Small entrepreneurs overcome challenges of COVID-19
The year 2020 was a double whammy for Keith Varias, winner of the 2017 Citi Prize for Young Microentrepreneurs and who, at 20, had already opened three internet shops in his home province of Cavite.
In January, the small but extremely active Taal volcano had another tantrum, sending residents of the nearby towns of Batangas and Cavite scrambling to escape its fury. The ash fall reached Alfonso, where Varias lives and where his main store is located.
Then, in March, an even more serious crisis had to be faced. The deadly COVID-19 pandemic has forced almost the entire country to shut down.
Although devastated by the two events that led to the closure of its Internet stores, Varias did not let the crises dampen its entrepreneurial spirit. He reinvented his main computer store in Alfonso into a food delivery business, realizing that people weren’t going out to eat as restaurants tried to keep in touch with customers.
The slogan of its Kaminari delivery service is “Abot Hanggang Sulok” (basically it will reach every corner). It now serves 14 restaurants and covers not only Alfonso, but also neighboring towns like Mendez and Tagaytay.
Varias, one of the recipients of cash rehabilitation assistance given to former Citi Microentrepreneurship Award (CMA) winners, says COVID-19 has taught him that he should “set aside some of my income for the unforeseen and slow down some projects, like expansion. ”Reynante Manimtim, meanwhile, used his CMA rehabilitation program to bring his siomai business into cyberspace. The pandemic, he says, has taught him the benefits of selling online.
The 2017 regional CMA winner for Luzon, who started selling his product in a food cart, said going online has greatly boosted his business. They are now able to plan their trips to the market based on orders received, instead of doing their daily shopping.
Forced to close his various outlets because of the pandemic, he says in Filipino: “In May, I went online to sell snacks.” Although money is limited, Manimtim says he was optimistic that he could recoup his losses if his online business was successful. When the lockdown eased, he began bringing fresh produce from Batangas to neighboring Laguna province and brought home produce they could sell.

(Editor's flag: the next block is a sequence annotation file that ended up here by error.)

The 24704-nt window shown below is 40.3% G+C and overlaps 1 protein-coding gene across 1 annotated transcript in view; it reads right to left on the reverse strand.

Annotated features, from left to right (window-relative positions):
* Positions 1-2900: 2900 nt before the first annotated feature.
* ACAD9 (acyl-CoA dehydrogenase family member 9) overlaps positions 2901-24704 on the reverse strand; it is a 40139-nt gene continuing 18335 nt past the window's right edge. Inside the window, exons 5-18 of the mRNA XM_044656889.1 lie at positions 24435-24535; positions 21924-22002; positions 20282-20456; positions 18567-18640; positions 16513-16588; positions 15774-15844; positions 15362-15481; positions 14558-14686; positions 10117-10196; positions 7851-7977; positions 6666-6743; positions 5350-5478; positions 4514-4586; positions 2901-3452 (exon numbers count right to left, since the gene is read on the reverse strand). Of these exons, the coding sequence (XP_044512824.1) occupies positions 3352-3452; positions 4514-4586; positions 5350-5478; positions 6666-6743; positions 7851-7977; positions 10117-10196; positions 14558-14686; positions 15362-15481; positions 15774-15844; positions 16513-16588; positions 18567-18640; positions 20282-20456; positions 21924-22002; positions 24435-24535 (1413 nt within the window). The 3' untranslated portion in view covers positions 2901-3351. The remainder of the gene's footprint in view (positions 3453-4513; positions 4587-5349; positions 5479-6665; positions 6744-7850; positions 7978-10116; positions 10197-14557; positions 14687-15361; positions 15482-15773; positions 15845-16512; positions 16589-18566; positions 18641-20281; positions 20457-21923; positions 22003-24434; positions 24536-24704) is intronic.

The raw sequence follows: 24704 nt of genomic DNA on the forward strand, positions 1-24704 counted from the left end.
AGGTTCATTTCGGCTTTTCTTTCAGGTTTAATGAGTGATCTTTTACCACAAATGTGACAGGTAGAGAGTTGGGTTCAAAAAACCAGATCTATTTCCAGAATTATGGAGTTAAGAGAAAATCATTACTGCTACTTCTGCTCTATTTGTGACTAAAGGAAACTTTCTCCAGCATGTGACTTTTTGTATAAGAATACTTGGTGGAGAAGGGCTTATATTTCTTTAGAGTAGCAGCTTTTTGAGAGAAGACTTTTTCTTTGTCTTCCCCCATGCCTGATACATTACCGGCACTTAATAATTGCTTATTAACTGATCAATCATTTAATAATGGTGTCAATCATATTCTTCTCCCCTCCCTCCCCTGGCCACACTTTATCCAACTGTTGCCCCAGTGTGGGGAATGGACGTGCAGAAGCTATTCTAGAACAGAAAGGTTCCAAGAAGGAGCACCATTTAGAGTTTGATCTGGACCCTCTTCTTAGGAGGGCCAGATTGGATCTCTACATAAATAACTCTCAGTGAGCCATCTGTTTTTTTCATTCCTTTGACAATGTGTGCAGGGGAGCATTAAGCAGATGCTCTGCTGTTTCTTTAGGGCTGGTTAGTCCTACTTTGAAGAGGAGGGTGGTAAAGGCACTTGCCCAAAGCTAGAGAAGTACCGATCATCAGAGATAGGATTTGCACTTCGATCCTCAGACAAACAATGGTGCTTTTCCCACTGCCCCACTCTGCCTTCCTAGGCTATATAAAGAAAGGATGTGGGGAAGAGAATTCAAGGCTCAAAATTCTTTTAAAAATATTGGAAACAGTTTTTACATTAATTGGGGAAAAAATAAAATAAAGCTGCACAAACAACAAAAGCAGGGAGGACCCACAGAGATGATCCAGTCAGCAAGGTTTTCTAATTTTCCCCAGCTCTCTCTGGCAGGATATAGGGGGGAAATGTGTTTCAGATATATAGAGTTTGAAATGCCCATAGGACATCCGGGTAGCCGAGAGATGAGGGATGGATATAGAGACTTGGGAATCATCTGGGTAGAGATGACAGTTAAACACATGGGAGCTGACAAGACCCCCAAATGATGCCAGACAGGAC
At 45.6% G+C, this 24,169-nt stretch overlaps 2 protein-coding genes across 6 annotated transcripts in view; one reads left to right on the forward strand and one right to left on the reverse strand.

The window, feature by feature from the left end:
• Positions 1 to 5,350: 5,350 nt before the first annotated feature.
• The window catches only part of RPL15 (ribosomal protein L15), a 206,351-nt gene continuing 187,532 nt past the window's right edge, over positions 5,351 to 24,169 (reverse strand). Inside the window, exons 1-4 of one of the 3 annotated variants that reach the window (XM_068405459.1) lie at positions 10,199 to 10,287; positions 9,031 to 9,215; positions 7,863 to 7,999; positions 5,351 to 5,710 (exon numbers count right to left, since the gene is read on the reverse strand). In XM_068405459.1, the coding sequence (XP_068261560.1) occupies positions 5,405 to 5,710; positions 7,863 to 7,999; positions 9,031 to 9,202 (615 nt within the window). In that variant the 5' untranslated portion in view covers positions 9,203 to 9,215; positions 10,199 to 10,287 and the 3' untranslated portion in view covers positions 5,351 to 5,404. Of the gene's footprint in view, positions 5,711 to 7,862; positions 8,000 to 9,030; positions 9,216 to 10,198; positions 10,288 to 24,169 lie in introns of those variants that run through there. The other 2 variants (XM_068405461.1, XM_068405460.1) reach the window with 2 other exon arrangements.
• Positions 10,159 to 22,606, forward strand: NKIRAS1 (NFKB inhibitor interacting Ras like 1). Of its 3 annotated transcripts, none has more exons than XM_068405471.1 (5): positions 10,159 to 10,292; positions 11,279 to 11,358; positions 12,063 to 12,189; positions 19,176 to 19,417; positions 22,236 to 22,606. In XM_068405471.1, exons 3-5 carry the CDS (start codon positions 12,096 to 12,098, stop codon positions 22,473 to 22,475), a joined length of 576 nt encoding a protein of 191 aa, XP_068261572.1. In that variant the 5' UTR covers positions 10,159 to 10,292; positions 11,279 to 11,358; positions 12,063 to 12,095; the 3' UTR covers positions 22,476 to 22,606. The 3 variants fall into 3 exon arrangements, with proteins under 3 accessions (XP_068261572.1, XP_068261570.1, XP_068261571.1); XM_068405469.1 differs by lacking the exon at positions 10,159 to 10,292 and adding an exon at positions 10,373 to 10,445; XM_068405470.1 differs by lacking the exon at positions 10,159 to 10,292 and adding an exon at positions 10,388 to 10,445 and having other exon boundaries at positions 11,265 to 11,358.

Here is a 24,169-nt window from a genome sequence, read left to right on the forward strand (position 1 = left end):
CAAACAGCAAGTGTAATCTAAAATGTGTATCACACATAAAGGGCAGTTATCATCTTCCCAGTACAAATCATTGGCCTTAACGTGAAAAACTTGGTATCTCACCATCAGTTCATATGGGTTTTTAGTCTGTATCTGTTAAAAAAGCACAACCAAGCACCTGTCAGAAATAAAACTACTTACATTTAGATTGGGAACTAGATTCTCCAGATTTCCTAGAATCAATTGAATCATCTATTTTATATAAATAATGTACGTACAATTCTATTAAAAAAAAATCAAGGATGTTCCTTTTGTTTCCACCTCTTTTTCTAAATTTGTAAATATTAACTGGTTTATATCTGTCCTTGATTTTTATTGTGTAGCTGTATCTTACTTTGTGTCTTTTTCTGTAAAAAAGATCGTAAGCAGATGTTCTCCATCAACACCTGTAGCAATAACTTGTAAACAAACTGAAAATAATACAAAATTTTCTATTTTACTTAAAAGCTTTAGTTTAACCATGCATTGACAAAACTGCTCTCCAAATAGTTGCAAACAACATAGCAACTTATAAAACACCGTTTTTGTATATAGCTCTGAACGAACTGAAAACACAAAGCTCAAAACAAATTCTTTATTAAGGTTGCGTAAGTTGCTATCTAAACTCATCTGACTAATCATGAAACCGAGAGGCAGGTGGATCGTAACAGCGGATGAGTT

“Everything is done online,” he says. Since he had his own vehicle to deliver his products, Manimtim helps other online sellers bring their products to their customers.
When there are no orders to deliver, Manimtim says he sells fresh fish and vegetables in the various barangays in their town of San Juan. Every now and then he says he always pulls out his food cart so people don’t forget about his Princess Siomai, who started it all.
“My wife and I have been through a lot, so we weren’t surprised by the challenges posed by the pandemic,” says Manimtim.
Rosario Amoroto, CMA 2018 regional winner for the Visayas, had to halt production of bottled kalamansi concentrate from their Best Foods islands at the height of the pandemic last year.
Metro Manila is their main market and they couldn’t ship their products due to quarantines and lockdowns.
Despite the temporary loss of the Metro Manila market, Amoroto, another beneficiary of the CMA rehabilitation program, tried to help her regular workers and the farmers who supplied her with kalamansi.
The pandemic, she says, has provided valuable lessons. “We are now better prepared for emergencies.” Being in the food sector, she plans to continue to apply the strict health and safety protocols induced by COVID-19. She says they have installed permanent facilities for hand washing, foot baths and showers.
Amoroto has also added a seasonal item to its product list: pineapple concentrate. Determination, flexibility and resilience – characteristics that earned them the CMA designation – once again served these three exceptional entrepreneurs well as they successfully met the challenges of a global pandemic. —FIVE CONTRIBUTED
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